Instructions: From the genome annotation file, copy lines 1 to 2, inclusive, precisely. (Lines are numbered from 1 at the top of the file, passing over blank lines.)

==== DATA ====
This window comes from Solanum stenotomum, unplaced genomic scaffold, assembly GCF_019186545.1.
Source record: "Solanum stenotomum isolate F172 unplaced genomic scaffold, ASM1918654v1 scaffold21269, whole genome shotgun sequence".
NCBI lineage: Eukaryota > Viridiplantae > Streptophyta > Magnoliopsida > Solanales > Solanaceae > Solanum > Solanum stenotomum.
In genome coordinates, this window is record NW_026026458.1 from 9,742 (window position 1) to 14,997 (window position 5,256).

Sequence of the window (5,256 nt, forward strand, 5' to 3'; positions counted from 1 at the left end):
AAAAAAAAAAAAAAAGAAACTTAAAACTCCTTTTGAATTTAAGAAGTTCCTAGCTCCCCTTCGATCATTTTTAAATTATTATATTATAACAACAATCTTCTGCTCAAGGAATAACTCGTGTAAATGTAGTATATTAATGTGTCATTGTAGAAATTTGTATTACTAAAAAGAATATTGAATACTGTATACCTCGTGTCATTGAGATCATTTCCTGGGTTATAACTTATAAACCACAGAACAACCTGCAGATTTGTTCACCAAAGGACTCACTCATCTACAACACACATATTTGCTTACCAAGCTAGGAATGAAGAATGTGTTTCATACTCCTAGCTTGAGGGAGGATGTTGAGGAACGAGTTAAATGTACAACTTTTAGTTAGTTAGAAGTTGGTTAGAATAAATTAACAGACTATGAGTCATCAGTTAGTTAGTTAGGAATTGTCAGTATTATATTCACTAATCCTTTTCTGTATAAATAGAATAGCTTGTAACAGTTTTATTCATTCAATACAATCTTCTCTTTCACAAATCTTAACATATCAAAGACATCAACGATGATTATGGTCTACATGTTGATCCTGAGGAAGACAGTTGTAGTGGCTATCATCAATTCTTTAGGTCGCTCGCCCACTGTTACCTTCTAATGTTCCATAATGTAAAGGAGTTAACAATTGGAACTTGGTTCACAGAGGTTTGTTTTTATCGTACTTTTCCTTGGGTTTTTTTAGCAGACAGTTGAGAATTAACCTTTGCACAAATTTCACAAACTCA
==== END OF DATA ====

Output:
This window comes from Solanum stenotomum, unplaced genomic scaffold, assembly GCF_019186545.1.
Source record: "Solanum stenotomum isolate F172 unplaced genomic scaffold, ASM1918654v1 scaffold21269, whole genome shotgun sequence".